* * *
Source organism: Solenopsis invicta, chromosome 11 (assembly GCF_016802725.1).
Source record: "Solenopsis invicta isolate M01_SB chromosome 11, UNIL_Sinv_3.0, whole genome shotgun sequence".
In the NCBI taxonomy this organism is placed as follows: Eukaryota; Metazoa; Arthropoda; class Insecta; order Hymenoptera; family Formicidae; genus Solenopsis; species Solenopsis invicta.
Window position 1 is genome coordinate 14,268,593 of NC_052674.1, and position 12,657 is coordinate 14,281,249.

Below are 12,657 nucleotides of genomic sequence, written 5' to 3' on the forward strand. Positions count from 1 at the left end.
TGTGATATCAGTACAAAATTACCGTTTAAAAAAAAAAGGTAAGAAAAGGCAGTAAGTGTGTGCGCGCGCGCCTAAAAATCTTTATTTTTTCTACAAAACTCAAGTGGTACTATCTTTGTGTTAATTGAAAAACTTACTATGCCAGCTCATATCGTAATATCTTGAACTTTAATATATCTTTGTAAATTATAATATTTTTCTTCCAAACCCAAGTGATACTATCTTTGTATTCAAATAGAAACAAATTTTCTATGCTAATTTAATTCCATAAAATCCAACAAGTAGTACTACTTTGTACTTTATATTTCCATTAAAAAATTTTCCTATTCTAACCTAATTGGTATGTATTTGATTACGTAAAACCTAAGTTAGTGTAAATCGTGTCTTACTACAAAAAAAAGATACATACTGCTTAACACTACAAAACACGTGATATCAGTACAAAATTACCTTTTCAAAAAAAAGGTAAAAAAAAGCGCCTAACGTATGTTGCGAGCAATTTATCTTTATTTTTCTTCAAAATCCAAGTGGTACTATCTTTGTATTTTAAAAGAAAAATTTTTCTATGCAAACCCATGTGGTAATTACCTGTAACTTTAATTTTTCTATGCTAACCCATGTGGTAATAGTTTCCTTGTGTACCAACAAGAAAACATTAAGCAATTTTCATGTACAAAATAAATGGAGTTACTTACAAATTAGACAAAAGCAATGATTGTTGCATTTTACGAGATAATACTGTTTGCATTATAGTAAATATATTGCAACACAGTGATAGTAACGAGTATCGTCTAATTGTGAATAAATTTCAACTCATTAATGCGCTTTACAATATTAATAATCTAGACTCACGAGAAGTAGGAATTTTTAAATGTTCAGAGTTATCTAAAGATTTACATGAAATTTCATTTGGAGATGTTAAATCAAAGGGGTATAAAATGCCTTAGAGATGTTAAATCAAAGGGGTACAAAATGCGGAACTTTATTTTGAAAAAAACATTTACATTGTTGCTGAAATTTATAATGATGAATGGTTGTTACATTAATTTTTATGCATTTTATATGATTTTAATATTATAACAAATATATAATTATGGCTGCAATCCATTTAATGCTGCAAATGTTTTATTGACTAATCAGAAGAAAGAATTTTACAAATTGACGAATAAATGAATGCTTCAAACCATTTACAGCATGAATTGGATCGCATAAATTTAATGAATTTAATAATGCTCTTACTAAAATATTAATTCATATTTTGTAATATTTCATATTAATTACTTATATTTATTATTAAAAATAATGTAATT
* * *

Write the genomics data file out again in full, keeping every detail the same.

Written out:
Source organism: Solenopsis invicta, chromosome 11 (assembly GCF_016802725.1).
Source record: "Solenopsis invicta isolate M01_SB chromosome 11, UNIL_Sinv_3.0, whole genome shotgun sequence".
In the NCBI taxonomy this organism is placed as follows: Eukaryota; Metazoa; Arthropoda; class Insecta; order Hymenoptera; family Formicidae; genus Solenopsis; species Solenopsis invicta.
Window position 1 is genome coordinate 14,268,593 of NC_052674.1, and position 12,657 is coordinate 14,281,249.

Below are 12,657 nucleotides of genomic sequence, written 5' to 3' on the forward strand. Positions count from 1 at the left end.
TGTGATATCAGTACAAAATTACCGTTTAAAAAAAAAAGGTAAGAAAAGGCAGTAAGTGTGTGCGCGCGCGCCTAAAAATCTTTATTTTTTCTACAAAACTCAAGTGGTACTATCTTTGTGTTAATTGAAAAACTTACTATGCCAGCTCATATCGTAATATCTTGAACTTTAATATATCTTTGTAAATTATAATATTTTTCTTCCAAACCCAAGTGATACTATCTTTGTATTCAAATAGAAACAAATTTTCTATGCTAATTTAATTCCATAAAATCCAACAAGTAGTACTACTTTGTACTTTATATTTCCATTAAAAAATTTTCCTATTCTAACCTAATTGGTATGTATTTGATTACGTAAAACCTAAGTTAGTGTAAATCGTGTCTTACTACAAAAAAAAGATACATACTGCTTAACACTACAAAACACGTGATATCAGTACAAAATTACCTTTTCAAAAAAAAGGTAAAAAAAAGCGCCTAACGTATGTTGCGAGCAATTTATCTTTATTTTTCTTCAAAATCCAAGTGGTACTATCTTTGTATTTTAAAAGAAAAATTTTTCTATGCAAACCCATGTGGTAATTACCTGTAACTTTAATTTTTCTATGCTAACCCATGTGGTAATAGTTTCCTTGTGTACCAACAAGAAAACATTAAGCAATTTTCATGTACAAAATAAATGGAGTTACTTACAAATTAGACAAAAGCAATGATTGTTGCATTTTACGAGATAATACTGTTTGCATTATAGTAAATATATTGCAACACAGTGATAGTAACGAGTATCGTCTAATTGTGAATAAATTTCAACTCATTAATGCGCTTTACAATATTAATAATCTAGACTCACGAGAAGTAGGAATTTTTAAATGTTCAGAGTTATCTAAAGATTTACATGAAATTTCATTTGGAGATGTTAAATCAAAGGGGTATAAAATGCCTTAGAGATGTTAAATCAAAGGGGTACAAAATGCGGAACTTTATTTTGAAAAAAACATTTACATTGTTGCTGAAATTTATAATGATGAATGGTTGTTACATTAATTTTTATGCATTTTATATGATTTTAATATTATAACAAATATATAATTATGGCTGCAATCCATTTAATGCTGCAAATGTTTTATTGACTAATCAGAAGAAAGAATTTTACAAATTGACGAATAAATGAATGCTTCAAACCATTTACAGCATGAATTGGATCGCATAAATTTAATGAATTTAATAATGCTCTTACTAAAATATTAATTCATATTTTGTAATATTTCATATTAATTACTTATATTTATTATTAAAAATAATGTAATT